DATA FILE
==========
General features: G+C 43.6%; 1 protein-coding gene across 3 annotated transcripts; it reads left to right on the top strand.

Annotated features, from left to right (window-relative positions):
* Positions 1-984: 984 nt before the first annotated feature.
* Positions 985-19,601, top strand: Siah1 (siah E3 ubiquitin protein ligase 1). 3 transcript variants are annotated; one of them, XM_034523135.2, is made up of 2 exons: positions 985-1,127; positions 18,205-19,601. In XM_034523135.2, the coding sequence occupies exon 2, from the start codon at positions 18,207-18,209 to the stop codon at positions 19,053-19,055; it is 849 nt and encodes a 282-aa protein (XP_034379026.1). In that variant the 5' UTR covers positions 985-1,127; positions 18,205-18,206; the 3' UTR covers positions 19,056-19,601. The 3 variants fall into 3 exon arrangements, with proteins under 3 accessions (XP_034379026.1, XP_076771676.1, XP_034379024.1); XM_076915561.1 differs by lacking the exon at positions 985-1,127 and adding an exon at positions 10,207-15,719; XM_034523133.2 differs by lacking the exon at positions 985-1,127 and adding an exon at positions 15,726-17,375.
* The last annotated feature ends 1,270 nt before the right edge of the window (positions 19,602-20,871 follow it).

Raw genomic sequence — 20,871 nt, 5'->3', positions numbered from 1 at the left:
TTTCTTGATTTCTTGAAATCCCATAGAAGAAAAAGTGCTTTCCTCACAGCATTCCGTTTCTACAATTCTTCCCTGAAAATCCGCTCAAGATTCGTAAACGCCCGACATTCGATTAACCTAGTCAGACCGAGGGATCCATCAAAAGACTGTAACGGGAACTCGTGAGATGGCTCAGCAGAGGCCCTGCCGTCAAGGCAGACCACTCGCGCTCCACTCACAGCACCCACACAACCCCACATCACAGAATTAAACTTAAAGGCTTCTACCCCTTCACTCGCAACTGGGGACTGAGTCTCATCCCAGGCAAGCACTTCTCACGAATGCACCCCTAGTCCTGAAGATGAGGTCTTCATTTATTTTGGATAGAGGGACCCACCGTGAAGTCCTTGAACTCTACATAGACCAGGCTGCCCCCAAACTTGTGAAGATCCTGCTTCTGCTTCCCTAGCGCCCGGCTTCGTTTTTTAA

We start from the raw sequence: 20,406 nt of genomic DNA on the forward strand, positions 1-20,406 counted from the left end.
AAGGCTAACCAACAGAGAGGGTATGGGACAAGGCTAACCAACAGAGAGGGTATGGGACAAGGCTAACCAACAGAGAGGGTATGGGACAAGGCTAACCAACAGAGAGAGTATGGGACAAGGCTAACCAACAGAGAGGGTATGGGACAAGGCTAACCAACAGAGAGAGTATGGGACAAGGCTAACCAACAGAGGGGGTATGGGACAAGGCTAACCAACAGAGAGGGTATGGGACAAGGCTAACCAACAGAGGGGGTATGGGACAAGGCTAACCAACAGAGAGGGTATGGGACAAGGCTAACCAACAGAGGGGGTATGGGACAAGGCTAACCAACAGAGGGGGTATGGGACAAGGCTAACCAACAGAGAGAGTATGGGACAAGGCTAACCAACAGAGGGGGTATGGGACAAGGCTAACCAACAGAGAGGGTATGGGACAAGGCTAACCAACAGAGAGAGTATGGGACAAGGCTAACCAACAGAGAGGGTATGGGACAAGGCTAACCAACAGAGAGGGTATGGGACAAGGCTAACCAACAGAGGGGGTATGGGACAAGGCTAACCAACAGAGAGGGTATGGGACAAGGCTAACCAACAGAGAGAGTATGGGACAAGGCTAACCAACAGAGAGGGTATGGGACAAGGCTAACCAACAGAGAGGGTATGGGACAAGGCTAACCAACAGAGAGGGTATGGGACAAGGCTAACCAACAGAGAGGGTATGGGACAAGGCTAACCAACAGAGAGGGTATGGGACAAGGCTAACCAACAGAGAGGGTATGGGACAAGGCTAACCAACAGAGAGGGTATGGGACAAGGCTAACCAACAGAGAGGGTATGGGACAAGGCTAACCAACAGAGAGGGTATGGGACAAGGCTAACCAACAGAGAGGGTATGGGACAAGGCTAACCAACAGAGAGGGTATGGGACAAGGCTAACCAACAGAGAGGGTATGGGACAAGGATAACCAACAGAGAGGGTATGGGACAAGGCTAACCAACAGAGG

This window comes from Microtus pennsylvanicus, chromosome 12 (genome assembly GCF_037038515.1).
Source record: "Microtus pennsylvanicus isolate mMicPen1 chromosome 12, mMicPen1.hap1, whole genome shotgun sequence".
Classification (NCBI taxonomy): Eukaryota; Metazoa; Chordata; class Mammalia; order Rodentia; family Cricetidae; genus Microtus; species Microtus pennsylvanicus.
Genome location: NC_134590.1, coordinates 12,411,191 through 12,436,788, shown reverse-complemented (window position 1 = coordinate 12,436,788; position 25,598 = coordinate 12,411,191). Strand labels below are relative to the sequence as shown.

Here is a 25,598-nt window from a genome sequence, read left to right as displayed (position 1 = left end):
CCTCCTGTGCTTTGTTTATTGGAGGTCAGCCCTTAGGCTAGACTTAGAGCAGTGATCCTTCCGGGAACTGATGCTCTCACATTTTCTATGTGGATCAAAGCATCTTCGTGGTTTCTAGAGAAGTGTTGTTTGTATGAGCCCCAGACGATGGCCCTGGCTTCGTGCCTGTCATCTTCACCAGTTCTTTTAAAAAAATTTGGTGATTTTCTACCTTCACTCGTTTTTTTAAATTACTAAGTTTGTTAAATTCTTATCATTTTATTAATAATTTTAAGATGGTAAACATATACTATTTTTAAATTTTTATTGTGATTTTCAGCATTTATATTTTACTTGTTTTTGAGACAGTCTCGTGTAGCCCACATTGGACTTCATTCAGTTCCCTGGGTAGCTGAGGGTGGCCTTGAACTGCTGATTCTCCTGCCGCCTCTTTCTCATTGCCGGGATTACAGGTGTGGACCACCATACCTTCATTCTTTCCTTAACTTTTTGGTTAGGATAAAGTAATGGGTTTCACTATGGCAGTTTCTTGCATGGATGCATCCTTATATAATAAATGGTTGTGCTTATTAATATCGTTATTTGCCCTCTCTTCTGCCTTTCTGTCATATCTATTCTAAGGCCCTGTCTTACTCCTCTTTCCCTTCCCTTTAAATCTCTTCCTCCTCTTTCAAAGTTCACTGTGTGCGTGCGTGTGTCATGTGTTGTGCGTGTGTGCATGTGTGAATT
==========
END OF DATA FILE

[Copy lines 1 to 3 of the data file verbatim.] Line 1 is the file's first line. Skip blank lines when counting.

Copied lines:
General features: G+C 43.6%; 1 protein-coding gene across 3 annotated transcripts; it reads left to right on the top strand.

Annotated features, from left to right (window-relative positions):
* Positions 1-984: 984 nt before the first annotated feature.